Drunk Driver Kills Disabled Pedestrian In Las Vegas

December 18th, 2017 by Farhan Naqvi in News

A man in a wheelchair crossed the street in front of an oncoming car; the driver failed to stop, hit the man, and killed him.

Metro Police and accident witnesses state that the collision occurred near the intersection of South Eastern Avenue and East Desert Inn Road. The man, whose name was not released, was apparently crossing eastbound Desert Inn outside the crosswalk as the tortfeasor (negligent driver) approached. After the car wreck, first responders rushed the victim to a nearby hospital, but he died shortly after arrival.

Officers took the tortfeasor, who showed signs of substance impairment, into custody.

Alcohol Liability in Las Vegas Car Accident Cases

Even though the dangers of drinking and driving are very well-chronicled, this behavior is still rampant. In some jurisdictions, up to half of the probationers were convicted of DUI. So, it is little wonder that alcohol is a factor in about a third of the fatal car crashes in Las Vegas.

Sometimes, the tortfeasor is arrested and charged with DUI, giving victim/plaintiffs direct evidence of impairment. Liability is also easier to establish in these cases from a legal standpoint, because of the negligence per se rule. In these cases, victim/plaintiffs need only establish that:

  • The tortfeasor broke a safety law (such as the DUI law), and
  • That infraction substantially caused the victim/plaintiff’s damages.

The jury is the ultimate arbiter of facts in a tort case, so even if the tortfeasor has not yet been found guilty of DUI or escaped punishment on a technicality, liability can still attach.

In other situations, the tortfeasor was not “under the influence” according to the criminal statute, but was still “impaired” for negligence purposes, since impairment begins with the first drink. Evidence that the tortfeasor had been drinking includes:

  • Bloodshot eyes,
  • Erratic driving, and
  • Odor of alcohol.

Furthermore, seemingly irrelevant questions like “where were you coming from just before the accident” might also help establish liability. If the tortfeasor just came from a commercial or noncommercial establishment where alcohol was served, it is more likely than not that the tortfeasor had been drinking, and that’s all the victim/plaintiff needs to establish.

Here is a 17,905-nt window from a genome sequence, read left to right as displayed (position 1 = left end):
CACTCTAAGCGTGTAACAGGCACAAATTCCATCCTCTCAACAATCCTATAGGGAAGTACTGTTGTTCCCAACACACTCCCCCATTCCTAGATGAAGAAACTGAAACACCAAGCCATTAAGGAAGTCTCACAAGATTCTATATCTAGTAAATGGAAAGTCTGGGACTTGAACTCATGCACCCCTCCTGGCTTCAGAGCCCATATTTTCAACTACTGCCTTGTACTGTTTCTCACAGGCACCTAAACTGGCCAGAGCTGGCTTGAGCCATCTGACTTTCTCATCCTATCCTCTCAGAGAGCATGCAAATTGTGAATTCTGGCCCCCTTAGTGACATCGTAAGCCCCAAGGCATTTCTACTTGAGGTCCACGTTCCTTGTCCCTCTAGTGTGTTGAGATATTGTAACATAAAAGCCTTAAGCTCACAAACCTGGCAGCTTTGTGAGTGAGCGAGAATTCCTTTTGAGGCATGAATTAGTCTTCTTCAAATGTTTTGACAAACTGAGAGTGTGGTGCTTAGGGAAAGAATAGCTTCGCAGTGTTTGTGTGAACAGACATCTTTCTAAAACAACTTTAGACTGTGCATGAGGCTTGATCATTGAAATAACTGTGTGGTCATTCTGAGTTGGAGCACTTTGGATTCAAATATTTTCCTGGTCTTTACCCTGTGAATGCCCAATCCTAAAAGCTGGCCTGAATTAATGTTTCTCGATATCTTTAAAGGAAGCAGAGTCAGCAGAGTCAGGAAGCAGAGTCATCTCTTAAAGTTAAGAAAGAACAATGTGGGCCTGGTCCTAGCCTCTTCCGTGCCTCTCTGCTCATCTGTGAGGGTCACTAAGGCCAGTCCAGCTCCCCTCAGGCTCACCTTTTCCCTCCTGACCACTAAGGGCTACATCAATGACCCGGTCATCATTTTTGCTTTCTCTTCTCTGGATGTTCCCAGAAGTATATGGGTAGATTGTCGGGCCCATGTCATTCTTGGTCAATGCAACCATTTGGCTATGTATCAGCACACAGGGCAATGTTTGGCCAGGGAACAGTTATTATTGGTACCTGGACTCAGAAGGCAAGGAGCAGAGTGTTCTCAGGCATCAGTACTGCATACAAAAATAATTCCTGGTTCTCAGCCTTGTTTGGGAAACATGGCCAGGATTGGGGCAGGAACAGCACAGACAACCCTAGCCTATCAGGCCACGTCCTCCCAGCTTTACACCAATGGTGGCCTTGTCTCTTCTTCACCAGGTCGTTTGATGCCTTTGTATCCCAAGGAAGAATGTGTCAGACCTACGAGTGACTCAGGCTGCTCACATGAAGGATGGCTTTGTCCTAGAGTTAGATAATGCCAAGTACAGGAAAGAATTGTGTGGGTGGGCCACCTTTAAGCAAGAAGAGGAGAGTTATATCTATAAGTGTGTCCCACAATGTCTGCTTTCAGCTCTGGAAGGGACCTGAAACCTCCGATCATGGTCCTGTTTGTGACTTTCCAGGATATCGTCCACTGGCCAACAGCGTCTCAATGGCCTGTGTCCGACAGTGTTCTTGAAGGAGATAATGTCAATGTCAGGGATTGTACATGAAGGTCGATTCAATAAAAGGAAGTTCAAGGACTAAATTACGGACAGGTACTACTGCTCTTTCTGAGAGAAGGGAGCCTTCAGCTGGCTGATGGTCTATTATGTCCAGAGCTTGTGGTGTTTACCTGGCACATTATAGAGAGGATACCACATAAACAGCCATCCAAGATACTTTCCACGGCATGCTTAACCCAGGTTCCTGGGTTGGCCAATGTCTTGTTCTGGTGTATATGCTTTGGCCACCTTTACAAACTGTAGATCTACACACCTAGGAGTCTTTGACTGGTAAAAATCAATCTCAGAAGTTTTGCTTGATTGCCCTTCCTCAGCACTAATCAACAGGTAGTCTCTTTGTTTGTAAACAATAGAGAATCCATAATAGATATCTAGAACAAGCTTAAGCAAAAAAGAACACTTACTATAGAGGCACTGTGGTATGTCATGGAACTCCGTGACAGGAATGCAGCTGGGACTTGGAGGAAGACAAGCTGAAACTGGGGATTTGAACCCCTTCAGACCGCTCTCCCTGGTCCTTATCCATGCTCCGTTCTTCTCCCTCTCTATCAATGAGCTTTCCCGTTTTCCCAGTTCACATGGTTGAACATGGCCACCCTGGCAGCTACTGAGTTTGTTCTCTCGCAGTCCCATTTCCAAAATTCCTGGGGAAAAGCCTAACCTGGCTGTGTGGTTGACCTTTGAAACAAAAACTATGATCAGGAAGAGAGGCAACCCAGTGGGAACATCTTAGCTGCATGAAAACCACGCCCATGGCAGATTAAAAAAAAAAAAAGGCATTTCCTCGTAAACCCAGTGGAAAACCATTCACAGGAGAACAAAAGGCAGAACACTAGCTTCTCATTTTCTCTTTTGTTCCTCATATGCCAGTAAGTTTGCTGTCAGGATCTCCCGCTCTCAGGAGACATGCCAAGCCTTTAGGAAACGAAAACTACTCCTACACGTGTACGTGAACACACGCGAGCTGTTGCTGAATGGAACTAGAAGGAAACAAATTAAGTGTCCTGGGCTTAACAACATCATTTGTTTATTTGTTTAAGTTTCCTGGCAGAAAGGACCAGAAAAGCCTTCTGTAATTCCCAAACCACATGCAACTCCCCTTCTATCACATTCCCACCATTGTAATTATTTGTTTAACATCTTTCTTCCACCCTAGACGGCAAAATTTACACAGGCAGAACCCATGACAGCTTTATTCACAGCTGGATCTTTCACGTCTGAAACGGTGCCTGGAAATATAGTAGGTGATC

Are There Any Insurance Company Defenses in Car Crash Cases?

The sudden emergency defense frequently comes up in pedestrian-auto collisions, especially if the victim was outside a marked crosswalk. The elements of this defense are:

  • Unexpected situation, and
  • A reasonable reaction to such emergency.

Pedestrians crossing against the lights, large potholes, stalled cars, and other such common hazards usually do not qualify as “sudden emergencies.” In this context, such events are limited to hood fly-ups and other truly unanticipated events.

If the jury concludes that the victim and tortfeasor were partially at fault, the jury must apportion liability for the car accident between the parties. Nevada is a modified comparative fault state with a 51 percent threshold, so for a victim to recover a proportional share of damages, the tortfeasor must be at least 51 percent at fault.

Damages in car wreck cases usually include compensation for tangible losses, such as medical bills, and intangible losses, such as pain and suffering.

Count On a Tenacious Attorney

Impaired drivers often cause serious or fatal injuries. For a free consultation with an experienced personal injury lawyer in Las Vegas, contact Naqvi Injury Law. Attorneys can connect victims with medical providers, even if the victim has no money or insurance.


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